The last function in the component API is CursorAnimate. It is responsible for indexing through the cursor's various images. You will only need to provide this function if your component handles animation. The animate function is called once for each display. In the example case, we simply index through pre-rendered images so we care only about the first display. If your component renders each frame on the fly, you will most likely require notifications for each display. Once again, the specifics of the animate function are completely defined by your cursor implementation. Below is a simple example of a rotating animation.



pascal ComponentResult
CursorAnimate
(CursorGlobalsHnd storage, GDHandle device, Point *lastPosition)
{
#pragma unused (device, lastPosition)
    UInt32          index;

    if (device == GetMainDevice())
    {
        index = (*storage)->animIndex;
        index++;
        if (index > kNumberOfAnimations - 1)
            index = 0;
        (*storage)->animIndex = index;
    }
    return noErr;
}


Resources

The cursor component compiled as a code resource needs a 'thng' resource, which allows the application to identify the specific component it is accessing. Below is a simple example of a beach ball cursor's 'thng' resource. Note the kCursorSubType: this will be used later to identify this particular cursor code resource. Beyond this, you are free to use resources to store any data required to build the cursor.



#define kCursorResID            129
#define kCursorName             "Beachball Cursor"
#define kCursorType             'curs'
#define kCursorSubType          'bbcc'
#define kCursorManufacturer     'appl'


resource 'thng' (kCursorResID, kCursorName, purgeable)
{
    kCursorType,
    kCursorSubType,
    kCursorManufacturer,
    0x80000020,
    kAnyComponentFlagsMask,
    'crco',
    kCursorResID,
    'STR ',
    kCursorResID + 5000,
    'STR ',
    kCursorResID + 5050,
    'ICON',
    kCursorResID,
    0x0,
    8,
    0,
    {   /* array ComponentPlatformInfo: 1 elements */
        /* [1] */
        0x80000000, 'crco', kCursorResID, platformPowerPC
    }
};


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Using Components

Once the cursor component is created, an application must be created to instantiate it. The application interface for the component is fairly simple. The basic requirements are that the code resource is loaded, the cursor is instantiated by opening it, and then it is set. Once this occurs the application can pass data directly to the cursor. Finally, when it is done with it, close and unload it.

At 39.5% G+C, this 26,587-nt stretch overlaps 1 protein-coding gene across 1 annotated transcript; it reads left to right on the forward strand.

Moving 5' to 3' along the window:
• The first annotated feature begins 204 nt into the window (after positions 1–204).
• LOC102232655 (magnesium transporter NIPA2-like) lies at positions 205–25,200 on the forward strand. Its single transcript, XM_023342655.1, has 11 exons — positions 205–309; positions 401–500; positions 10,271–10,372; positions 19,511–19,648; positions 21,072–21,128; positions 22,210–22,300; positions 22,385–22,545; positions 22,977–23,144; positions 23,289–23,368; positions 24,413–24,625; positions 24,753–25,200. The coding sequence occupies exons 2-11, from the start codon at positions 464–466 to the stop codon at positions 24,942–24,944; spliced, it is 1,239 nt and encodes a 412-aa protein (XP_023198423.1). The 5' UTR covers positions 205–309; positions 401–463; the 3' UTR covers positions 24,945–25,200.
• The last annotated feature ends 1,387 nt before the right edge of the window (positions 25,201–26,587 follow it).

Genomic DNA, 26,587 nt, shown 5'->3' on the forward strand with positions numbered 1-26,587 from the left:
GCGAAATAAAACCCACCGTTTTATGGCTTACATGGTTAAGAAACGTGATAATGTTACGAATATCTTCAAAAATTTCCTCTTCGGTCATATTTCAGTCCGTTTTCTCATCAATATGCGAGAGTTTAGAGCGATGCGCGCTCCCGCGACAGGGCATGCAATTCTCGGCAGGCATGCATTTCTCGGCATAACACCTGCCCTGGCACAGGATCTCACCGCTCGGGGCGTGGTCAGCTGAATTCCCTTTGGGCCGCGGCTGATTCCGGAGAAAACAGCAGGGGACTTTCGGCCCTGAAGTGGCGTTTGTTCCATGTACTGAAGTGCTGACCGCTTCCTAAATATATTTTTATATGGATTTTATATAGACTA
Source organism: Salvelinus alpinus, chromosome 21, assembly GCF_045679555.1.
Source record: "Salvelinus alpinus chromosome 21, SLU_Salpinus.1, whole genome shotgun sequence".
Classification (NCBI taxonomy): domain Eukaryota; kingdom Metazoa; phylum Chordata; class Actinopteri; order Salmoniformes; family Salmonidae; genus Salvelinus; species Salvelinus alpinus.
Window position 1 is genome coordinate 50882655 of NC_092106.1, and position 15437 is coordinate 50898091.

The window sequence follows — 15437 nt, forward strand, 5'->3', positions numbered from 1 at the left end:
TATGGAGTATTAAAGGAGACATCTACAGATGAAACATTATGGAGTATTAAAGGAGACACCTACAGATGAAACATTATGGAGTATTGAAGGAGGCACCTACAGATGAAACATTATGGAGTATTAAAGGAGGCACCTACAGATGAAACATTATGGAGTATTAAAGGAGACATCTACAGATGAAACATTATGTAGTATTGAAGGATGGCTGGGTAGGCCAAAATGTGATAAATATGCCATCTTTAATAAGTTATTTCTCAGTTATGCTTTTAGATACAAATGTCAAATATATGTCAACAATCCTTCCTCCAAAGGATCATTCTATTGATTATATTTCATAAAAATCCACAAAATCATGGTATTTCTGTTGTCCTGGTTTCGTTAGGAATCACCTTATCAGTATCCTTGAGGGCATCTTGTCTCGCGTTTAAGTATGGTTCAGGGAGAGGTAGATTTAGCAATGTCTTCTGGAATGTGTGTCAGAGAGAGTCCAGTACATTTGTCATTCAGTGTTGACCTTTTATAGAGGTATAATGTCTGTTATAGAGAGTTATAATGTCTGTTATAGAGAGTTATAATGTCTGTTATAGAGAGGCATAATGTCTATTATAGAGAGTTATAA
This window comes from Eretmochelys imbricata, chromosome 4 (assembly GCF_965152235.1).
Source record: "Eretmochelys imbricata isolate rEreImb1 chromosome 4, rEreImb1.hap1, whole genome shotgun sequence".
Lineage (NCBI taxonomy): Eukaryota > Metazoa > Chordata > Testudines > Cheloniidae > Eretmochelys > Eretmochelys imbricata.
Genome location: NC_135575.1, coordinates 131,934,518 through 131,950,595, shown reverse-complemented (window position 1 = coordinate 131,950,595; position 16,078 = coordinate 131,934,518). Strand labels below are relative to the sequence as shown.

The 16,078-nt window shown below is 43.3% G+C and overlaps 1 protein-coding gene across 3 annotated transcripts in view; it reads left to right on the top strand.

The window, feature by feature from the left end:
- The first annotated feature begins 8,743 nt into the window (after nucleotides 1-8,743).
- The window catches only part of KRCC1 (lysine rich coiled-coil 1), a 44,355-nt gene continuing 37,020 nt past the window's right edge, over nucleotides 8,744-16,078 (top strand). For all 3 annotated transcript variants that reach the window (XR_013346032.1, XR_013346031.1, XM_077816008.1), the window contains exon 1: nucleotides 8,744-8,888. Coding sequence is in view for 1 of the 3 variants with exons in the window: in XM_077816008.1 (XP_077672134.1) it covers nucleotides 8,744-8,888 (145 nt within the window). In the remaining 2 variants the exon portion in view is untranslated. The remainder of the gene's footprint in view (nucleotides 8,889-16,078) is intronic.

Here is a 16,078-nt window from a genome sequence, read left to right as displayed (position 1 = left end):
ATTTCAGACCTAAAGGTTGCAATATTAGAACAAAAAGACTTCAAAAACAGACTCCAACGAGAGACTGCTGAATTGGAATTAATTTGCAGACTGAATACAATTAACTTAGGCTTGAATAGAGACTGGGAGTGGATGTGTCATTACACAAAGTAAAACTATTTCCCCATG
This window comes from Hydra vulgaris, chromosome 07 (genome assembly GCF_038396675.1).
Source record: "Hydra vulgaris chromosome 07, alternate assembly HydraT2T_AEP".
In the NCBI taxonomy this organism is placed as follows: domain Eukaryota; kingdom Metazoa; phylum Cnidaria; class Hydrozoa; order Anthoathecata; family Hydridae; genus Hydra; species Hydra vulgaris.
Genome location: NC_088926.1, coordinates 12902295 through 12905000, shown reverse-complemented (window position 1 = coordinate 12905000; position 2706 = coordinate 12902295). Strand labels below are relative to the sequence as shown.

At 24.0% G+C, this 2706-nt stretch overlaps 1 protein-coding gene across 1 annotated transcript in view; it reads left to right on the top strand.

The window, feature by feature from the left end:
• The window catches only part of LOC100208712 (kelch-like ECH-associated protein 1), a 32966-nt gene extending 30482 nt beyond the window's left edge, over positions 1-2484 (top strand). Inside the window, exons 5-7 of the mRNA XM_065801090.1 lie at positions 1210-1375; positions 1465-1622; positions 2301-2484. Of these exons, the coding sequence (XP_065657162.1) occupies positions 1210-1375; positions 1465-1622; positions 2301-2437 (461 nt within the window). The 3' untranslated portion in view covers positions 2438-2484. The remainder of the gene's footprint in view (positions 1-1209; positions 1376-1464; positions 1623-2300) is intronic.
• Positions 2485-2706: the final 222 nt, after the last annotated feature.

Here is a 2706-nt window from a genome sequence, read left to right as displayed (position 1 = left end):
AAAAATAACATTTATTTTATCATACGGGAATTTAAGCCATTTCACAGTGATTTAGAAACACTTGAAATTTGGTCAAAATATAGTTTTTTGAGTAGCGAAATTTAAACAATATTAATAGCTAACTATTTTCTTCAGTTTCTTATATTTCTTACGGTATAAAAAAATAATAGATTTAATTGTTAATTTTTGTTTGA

Registering Components

First, we look at handling the code resource. The code below registers the cursors code resource, allowing it to be opened.



OSErr
RegisterCursorComponents
(void)
{
    OSErr       err = -1;

    if (RegisterComponentResourceFile (CurResFile(), 0))
        err = noErr;

    return err;
}


Opening the Cursor

Once the component is registered, we can open the cursor. This is achieved by setting up a ComponentDescription to look for the cursor component. The keys here are the subtype and the manufacturer: ensure that these match your cursor's 'thng' resource. Once this it completed, call FindNextComponent to find the next component that fits the description. If this returns without error, the component found can be used in the new QuickDraw function OpenCursorComponent to actually open the cursor. OpenCursorComponent is defined as follows:



 OSErr OpenCursorComponent (Component c, ComponentInstance * ci); 


The ComponentInstance parameter should be set on return to a specific instance the cursor that can used with the other cursor component functions. This functionality can be seen in the example below, which takes a component subtype and attempts to open it, in turn setting the global ComponentInstance as applicable.



void
OpenTheCursor
(OSType subType)
{
    OSErr                       err;
    ComponentDescription        theDesc;
    Component                   comp = nil;
    Point                       hotspot;

    // set up the descriptor
    theDesc.componentType           = 'curs';
    theDesc.componentSubType        = subType;
    theDesc.componentManufacturer   = 'appl';
    theDesc.componentFlags          = 0L;
    theDesc.componentFlagsMask      = 0L;

    comp = FindNextComponent(0L, &theDesc);
    if (comp != nil)
    {